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Health News

12,000 NHS jobs left unfilled


More than 12,000 NHS job posts have not been filled after people have retired, quit or moved on to other organisations, figures suggest.

Between May 2011 and May this year, there were 89,926 people who left the NHS in England but just 77,522 of the roles were filled, data from the Health and Social Care Information Centre shows.

The figures, based on NHS hospital and community health service staff, showed that the overall headcount of employees has reduced by almost 20,000 people since September 2009.

The number of people classed as "NHS infrastructure support" workers fell by about 20,000 from from 236,000 to 216,000 from 2009 to 2012. Managers and senior managers lost 5,000 and 2,000 positions respectively.

Health Minister Anne Milton said: "There are 2,400 more clinical staff working in the NHS than there were two years ago in May 2010, including over 3,700 more doctors, and over 900 extra midwives.

"In contrast, the number of admin staff has fallen by over 17,500, creating savings that will be reinvested into frontline patient care.

"Funding will increase by £12.5 billion over the next three years, protecting the NHS for the future."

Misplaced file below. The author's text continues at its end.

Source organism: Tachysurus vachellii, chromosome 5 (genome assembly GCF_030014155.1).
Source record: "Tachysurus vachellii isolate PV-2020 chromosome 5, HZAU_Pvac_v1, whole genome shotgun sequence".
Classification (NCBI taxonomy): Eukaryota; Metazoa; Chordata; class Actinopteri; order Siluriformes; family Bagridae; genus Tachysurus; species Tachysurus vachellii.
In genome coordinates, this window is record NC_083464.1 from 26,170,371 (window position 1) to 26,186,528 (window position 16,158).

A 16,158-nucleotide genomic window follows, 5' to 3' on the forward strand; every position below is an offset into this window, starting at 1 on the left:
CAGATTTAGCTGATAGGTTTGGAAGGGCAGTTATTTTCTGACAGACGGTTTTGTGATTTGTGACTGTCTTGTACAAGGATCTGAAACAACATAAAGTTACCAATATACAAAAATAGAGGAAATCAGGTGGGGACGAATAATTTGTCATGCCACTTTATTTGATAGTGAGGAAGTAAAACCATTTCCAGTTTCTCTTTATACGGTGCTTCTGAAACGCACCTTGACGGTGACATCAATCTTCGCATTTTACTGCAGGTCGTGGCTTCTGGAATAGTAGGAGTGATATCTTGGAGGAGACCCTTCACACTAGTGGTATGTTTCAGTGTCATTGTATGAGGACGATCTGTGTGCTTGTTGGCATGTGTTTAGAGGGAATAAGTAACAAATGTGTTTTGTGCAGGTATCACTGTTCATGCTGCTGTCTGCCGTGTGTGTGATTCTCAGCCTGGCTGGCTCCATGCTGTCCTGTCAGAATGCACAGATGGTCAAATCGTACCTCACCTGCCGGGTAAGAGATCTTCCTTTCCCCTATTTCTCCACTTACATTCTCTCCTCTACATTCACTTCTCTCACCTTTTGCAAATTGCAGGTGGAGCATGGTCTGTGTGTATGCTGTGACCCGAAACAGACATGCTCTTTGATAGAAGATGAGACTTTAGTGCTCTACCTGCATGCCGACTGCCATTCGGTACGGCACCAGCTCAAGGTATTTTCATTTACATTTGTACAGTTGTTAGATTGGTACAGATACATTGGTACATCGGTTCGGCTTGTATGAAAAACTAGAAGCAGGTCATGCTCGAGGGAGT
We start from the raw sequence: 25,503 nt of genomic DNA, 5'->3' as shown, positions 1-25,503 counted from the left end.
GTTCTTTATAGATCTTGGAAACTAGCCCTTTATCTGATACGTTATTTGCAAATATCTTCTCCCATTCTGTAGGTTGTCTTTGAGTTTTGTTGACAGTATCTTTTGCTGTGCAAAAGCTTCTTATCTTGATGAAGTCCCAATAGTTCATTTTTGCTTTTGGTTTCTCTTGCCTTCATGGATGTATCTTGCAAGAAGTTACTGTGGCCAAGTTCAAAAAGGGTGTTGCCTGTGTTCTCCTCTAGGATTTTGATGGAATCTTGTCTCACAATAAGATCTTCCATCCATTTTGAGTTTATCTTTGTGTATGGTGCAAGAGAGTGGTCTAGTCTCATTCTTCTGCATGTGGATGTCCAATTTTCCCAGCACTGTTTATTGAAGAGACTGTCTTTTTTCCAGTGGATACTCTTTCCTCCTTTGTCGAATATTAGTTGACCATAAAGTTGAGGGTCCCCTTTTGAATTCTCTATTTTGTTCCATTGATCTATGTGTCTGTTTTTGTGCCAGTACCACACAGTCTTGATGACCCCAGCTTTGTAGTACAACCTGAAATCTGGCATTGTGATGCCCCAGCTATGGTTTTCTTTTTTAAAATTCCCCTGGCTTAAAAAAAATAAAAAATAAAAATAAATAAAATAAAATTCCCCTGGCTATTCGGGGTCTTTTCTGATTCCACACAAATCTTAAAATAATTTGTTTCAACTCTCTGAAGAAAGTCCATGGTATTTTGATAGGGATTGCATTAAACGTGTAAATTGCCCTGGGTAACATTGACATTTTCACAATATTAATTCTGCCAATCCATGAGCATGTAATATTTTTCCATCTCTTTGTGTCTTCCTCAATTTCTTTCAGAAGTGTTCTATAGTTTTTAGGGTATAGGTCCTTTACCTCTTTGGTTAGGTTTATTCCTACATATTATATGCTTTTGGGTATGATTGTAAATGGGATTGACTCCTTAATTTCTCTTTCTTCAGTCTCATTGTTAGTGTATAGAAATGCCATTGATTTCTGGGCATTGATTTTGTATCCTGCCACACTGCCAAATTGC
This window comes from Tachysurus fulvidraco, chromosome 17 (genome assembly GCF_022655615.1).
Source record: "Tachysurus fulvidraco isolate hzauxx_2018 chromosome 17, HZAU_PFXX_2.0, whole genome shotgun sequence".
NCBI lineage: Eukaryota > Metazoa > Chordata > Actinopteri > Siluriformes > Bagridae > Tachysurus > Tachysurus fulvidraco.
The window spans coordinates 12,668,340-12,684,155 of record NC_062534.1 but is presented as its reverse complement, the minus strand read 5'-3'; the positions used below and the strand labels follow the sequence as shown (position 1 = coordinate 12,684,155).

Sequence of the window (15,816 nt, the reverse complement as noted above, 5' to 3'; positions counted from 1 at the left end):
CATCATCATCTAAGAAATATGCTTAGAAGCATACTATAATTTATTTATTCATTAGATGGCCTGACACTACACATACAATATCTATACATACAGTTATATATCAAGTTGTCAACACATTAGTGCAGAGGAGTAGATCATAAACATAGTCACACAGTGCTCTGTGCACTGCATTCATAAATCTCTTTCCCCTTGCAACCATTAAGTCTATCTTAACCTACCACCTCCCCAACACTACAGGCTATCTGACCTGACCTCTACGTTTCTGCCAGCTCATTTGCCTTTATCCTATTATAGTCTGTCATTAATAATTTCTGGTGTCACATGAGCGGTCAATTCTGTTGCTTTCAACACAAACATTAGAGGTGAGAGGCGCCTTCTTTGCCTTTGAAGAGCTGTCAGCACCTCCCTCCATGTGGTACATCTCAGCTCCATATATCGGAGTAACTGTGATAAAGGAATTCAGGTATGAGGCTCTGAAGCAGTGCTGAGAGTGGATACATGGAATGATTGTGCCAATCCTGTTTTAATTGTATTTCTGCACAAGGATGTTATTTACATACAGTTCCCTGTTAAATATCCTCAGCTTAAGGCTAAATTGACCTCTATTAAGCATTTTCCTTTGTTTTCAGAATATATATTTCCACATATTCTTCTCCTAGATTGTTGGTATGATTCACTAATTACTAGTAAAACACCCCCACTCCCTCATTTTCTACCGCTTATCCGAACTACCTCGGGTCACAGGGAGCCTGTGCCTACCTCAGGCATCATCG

The figures showed that qualified nursing, midwifery and health visiting staff posts have reduced by almost 5,000 in the last two years.

The Royal College of Nursing (RCN) said the reduction of posts would have an impact on patient care.

Dr Peter Carter, chief executive and general secretary of the RCN, said: "It simply isn't right to suggest that you can take these posts away without damaging patient care.

"Our members tell us every day about a health service which could easily buckle under the strain of delivering more care with fewer staff. Cutting staff is a short-sighted and ultimately futile way of attempting to save money, as patients can end up waiting longer and being more seriously ill by the time they are treated.

"Instead of cutting frontline staff, the NHS should pursue better planned, managed and designed services which keep people as well as possible and out of hospital. The RCN will continue to oppose job cuts locally and nationally on behalf of our members and the patients they care for."